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Conservation right from the gec-ko

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PUBLISHED: 15 FEB 2022

Conservation right from the gec-ko

NPDC horticulturalists recently found an endangered species walking in an urban public garden in the district.

The Goldstripe gecko (Hoplodactylus chrysalisus) are found only on Taranaki’s coastal fringe and pest-free islands near Wellington.

“These little guys are declining in numbers and it was really surprising to see one pop up in front of us,” says Parks Services lead Conrad Pattison. “We left him to it and thought it best to not interfere in his travels.”

Goldstripe geckos are a threatened endemic New Zealand species and listed as ‘at risk’. They measure up to 140mm in length and weigh up to 13.5 grams. The tail is equal to the body length.

Mostly nocturnal, they feed on small insects and invertebrates and can live in a range of habitats including forest, wetland, scrub, coastal vegetation and farmland.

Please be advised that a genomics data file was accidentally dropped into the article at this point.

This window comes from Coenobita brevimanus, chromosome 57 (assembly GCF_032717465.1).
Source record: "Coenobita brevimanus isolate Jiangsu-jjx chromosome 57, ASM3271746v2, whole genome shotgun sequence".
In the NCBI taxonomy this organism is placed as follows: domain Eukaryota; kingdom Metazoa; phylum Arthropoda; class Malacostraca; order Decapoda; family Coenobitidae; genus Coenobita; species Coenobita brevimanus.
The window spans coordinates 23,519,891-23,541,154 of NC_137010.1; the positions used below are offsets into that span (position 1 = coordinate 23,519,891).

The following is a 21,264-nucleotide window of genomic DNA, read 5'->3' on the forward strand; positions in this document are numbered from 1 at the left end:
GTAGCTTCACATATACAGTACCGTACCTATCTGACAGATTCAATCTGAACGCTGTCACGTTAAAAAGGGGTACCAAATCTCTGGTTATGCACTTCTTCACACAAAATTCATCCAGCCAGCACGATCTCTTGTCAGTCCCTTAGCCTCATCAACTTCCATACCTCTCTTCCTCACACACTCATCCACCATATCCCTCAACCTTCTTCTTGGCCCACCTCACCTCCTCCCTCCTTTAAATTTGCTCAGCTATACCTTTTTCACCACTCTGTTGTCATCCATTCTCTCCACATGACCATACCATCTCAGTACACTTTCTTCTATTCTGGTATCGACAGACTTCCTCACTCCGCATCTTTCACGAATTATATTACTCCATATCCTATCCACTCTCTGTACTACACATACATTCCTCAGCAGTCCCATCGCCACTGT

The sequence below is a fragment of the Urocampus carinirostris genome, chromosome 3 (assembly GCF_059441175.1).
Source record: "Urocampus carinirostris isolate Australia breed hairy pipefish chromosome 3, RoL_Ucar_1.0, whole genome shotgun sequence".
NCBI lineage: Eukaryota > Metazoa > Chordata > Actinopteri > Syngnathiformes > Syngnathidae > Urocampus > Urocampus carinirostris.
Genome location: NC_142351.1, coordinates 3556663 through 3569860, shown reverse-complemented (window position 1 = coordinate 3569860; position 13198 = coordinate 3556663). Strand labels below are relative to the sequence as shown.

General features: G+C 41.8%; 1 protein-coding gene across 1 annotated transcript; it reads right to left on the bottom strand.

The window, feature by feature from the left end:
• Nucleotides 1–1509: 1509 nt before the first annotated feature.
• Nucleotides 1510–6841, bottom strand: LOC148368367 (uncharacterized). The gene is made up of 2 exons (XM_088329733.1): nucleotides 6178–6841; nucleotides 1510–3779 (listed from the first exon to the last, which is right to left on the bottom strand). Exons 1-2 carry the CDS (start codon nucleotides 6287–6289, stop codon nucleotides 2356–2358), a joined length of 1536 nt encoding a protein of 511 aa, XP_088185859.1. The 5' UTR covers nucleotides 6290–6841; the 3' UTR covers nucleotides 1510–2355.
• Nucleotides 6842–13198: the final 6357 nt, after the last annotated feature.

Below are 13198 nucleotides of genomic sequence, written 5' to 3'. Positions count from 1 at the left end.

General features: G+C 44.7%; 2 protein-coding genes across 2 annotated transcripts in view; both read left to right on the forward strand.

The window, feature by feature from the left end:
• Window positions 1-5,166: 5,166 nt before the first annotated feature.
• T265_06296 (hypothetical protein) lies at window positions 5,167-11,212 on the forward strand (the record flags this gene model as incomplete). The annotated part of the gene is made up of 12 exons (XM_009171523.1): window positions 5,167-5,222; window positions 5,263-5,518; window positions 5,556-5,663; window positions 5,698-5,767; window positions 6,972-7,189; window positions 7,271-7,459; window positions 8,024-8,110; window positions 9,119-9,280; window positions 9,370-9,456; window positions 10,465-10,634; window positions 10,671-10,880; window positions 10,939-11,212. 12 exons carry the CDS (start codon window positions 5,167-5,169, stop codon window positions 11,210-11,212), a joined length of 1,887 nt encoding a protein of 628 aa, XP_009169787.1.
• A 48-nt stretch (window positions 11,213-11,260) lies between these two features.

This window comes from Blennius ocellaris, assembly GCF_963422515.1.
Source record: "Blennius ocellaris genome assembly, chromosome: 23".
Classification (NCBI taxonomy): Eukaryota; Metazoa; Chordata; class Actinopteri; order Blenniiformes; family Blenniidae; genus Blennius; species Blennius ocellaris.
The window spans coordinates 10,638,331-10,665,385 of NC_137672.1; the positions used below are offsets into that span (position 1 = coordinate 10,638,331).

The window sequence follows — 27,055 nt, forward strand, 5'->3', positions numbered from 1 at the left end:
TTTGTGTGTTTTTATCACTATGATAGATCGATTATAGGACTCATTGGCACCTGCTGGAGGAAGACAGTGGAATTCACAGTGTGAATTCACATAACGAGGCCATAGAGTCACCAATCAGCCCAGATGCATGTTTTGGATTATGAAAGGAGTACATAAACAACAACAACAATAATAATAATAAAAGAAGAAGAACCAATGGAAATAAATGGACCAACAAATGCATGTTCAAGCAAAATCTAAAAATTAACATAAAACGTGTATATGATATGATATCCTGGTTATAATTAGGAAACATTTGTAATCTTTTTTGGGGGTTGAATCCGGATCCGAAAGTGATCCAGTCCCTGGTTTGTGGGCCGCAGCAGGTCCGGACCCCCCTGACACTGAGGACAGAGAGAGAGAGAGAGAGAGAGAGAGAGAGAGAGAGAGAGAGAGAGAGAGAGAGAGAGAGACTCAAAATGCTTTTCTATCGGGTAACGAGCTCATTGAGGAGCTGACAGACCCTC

By planting native vegetation such as flax on your property, and controlling predators such as feral cats, rats and stoats, we can enhance habitats and help protect gecko populations in Taranaki.

NPDC is meeting with interested parties such as the Department of Conservation, Taranaki Regional Council, Taranaki iwi and the New Zealand Herpetological Society to discuss identifying habitat, gecko species and how they can rehome native skinks and geckos to safer areas when they remove vegetation from NPDC parks.


Photo: Goldstripe gecko getting amongst flora in a CBD garden.